The United states of America was founded by people who promoted the concept of equality for all, with freedom from religious persecution. Ms Perino, you are welcome to leave along with those who wish, like you, to force the rest of us to lie or play along to avoid your persecution, and I and my atheist children, friends, and students will remain right here in the home of the free – free of people like you.

    September 10, 2013 at 3:39 pm |
    • Just the Facts Ma'am...

      Thank you. I am glad to see that there are some sane teachers left in our schools. Hopefully more will surface as reason, logic and science lead the way into the future.

      September 10, 2013 at 3:42 pm |
    • Gerald S.

      Sue your boss and board, man. If you teach Bio, you're a science guy. We're the brains of the world man, we have to do something to steer the rest of the flock.

      September 10, 2013 at 3:42 pm |
      • Bible Clown©

        He shouldn't have to sue to see common sense prevail, and if he does, there will be such a frothing of fake outrage and haste to "save Jesus" from him that the students will suffer, and probably have a Creationist science teacher next year. You can't fix these poor people; as the Catholics say, give me a child until age five and I will own the man he becomes.

        September 10, 2013 at 3:56 pm |
    • steelerguin

      Ok. Congress takes it out. You say the pledge with a big smile on your face the way you want to and some poor kid, the only one in the class, says "in God we trust". Isn't he now being persecuted for his beliefs? Ridiculous double standards.....when will it end?

      September 10, 2013 at 3:47 pm |
      • Kat

        Glad someone else sees the double standard here. If we're going for what's easiest (which some say is to just take it out), it's much easier for someone to just stay silent for 2 words than for someone else to add words where no one else does. How awkward would it be for someone to say "under God" while everyone else is on "divisible"? Wouldn't it make more sense that that person would be discriminated against or even punished for being disruptive? It's just hard for me to believe that anyone is being mean to or even notices when someone else just doesn't say 2 words. Unless maybe you make it a specific point so that everyone knows you're not saying it? Shouldn't you then receive the same punishment for being disruptive? In that case, if I were in that class, I would yell the words "under God" just to prove a point, even if I didn't believe in God. I wish everyone would just have some type of tolerance for others and stop trying to make everything a bigger deal than what it is.

        September 10, 2013 at 3:54 pm |
        • doobzz

          It's easy to tell someone else to stay silent, isn't it, Kat?

          But when Christians get told their deity isn't wanted or needed, the screams of persecution begin.

          September 10, 2013 at 4:09 pm |
        • cedar rapids

          'if I were in that class, I would yell the words "under God" just to prove a point,'

          yes, i am sure you would, though what point do you think it would be you would be proving?

          September 10, 2013 at 4:53 pm |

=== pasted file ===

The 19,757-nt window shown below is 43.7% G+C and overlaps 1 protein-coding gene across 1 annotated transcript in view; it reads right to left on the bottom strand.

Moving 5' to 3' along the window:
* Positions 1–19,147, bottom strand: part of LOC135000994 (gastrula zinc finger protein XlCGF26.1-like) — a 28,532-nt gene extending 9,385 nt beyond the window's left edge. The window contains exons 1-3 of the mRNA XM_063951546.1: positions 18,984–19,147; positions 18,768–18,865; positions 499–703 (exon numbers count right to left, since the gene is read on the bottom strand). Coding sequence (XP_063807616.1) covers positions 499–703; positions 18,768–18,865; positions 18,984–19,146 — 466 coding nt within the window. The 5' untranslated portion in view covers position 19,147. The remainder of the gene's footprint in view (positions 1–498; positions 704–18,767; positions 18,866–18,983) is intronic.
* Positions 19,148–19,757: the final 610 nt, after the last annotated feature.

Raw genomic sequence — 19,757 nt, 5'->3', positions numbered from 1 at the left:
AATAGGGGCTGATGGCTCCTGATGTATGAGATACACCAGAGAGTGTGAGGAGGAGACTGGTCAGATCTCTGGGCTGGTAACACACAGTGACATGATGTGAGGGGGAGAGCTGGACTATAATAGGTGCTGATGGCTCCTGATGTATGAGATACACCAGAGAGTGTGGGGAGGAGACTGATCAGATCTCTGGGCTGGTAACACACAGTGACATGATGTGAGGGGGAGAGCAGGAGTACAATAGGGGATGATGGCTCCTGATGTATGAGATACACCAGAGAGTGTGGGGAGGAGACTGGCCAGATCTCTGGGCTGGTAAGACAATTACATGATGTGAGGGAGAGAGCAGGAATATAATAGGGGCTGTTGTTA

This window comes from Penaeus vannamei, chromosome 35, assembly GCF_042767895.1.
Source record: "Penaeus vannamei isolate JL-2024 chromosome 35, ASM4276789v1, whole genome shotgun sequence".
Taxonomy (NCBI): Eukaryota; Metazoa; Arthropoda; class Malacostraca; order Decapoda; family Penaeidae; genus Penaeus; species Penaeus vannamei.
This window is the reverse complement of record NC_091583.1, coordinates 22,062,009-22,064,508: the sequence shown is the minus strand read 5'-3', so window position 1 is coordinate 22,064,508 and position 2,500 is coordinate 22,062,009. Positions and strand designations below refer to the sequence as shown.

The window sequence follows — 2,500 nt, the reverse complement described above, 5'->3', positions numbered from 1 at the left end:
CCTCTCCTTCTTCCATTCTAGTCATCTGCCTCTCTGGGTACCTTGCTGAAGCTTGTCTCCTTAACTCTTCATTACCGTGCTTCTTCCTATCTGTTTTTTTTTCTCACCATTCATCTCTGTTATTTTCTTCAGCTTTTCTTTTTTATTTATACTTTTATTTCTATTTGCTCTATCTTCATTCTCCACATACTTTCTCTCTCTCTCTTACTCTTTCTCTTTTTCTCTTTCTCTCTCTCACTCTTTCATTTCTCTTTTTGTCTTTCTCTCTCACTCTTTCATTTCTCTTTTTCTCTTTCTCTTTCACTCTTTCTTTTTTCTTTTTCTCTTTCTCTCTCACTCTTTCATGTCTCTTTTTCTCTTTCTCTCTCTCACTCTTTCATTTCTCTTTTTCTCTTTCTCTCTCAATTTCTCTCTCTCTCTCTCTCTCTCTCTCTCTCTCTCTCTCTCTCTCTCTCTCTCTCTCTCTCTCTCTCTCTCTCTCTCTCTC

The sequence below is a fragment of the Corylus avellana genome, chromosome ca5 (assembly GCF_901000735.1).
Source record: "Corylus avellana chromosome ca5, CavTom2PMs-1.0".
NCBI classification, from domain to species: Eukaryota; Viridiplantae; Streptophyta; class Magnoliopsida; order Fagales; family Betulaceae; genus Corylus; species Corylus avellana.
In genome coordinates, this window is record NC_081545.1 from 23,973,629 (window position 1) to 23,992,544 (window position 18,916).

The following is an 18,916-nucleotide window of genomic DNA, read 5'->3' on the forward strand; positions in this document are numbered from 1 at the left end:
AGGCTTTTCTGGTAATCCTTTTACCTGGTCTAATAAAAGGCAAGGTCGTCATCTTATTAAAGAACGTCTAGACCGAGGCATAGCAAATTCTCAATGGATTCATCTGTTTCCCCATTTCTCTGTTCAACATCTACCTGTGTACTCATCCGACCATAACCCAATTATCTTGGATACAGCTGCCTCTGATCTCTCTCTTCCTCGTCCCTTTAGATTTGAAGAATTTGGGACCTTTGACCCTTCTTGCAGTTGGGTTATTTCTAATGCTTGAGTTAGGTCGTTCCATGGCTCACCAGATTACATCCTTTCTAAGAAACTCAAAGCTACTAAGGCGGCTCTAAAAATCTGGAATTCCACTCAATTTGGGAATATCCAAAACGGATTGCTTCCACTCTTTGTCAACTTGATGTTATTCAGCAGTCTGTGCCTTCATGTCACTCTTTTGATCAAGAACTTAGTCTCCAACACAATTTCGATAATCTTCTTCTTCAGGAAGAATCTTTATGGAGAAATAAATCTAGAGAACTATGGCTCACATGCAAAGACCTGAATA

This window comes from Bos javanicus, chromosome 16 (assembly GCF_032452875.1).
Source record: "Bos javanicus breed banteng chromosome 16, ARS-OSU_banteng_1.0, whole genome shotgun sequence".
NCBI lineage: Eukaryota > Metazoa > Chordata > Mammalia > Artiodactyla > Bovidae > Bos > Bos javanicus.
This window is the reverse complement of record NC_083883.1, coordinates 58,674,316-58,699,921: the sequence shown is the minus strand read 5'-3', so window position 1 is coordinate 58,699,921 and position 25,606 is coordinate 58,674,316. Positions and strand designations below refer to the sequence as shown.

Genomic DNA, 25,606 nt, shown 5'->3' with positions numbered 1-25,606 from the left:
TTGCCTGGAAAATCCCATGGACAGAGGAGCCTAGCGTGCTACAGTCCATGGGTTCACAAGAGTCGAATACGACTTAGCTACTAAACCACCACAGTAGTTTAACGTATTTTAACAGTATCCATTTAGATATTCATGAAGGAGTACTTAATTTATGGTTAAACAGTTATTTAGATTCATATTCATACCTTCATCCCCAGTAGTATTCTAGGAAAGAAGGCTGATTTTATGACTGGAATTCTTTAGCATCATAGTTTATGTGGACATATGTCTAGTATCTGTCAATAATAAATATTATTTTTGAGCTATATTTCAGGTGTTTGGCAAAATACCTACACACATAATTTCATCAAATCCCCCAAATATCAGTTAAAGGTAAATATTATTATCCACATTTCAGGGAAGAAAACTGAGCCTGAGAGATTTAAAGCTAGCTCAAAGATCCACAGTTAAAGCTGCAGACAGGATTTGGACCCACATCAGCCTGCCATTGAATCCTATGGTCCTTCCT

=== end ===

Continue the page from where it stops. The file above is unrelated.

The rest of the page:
• truthprevails1

        Simple solution...remove the pledge altogether and no-one worries about who is offending who.

        September 10, 2013 at 4:00 pm |
      • BioGuy

        I think you're missing the point: There is absolutely no reason to include ANY invocation of a deity, or a pause, at that point in the Pledge. No one – Atheist, Buddhist, or whatever – should be singled out by our National Oath. The pledge was just fine for the men and women who fought in WWII without that reference. Its a Political pledge, and should never have had a religious component in a free society.

        September 10, 2013 at 4:10 pm |
      • cedar rapids

        'Isn't he now being persecuted for his beliefs?'

        No because they are not being asked to decide whether or not to NOT say something in the pledge. They would just be asked to recite the pledge.

        September 10, 2013 at 4:51 pm |
    • truthprevails1

      Well said and a credit to our next generation. 🙂

      September 10, 2013 at 3:52 pm |
    • doobzz

      Thank you. As a former teacher, I am grateful that thinking for oneself is still being taught. You are a credit to the profession. May you have many rewarding years educating our future generations.

      September 10, 2013 at 4:12 pm |
  7. QS

    As Christmas and more specifically Santa are, for all intents and purposes, guilt-inducing tools to use on children to elicit a desired behavior; and as Christmas is simply a more childish version of the religion that spawned it, it stands to reason that religion is simply a guilt-inducing tool to use on adults to elicit a desired behavior.

    To use guilt in such a way, at least with me, has always had the opposite effect. It is a weapon wielded by those who typically hold the most shame, against those who are generally good people but are weak-minded enough to allow that person's shame to become their own.

    More than anything else, religion raises my sense of non-conformity to its highest level.

    September 10, 2013 at 3:35 pm |
    • Bible Clown©

      I was one of those kids who "got it" instantly when I found out Santa was actually my parents; the rest of it isn't real, either. It's something we do for the younger kids to try to teach them some morals and ethics while they are still impressionable. Some people never catch on, and they want us to move away because we think Santa's not real.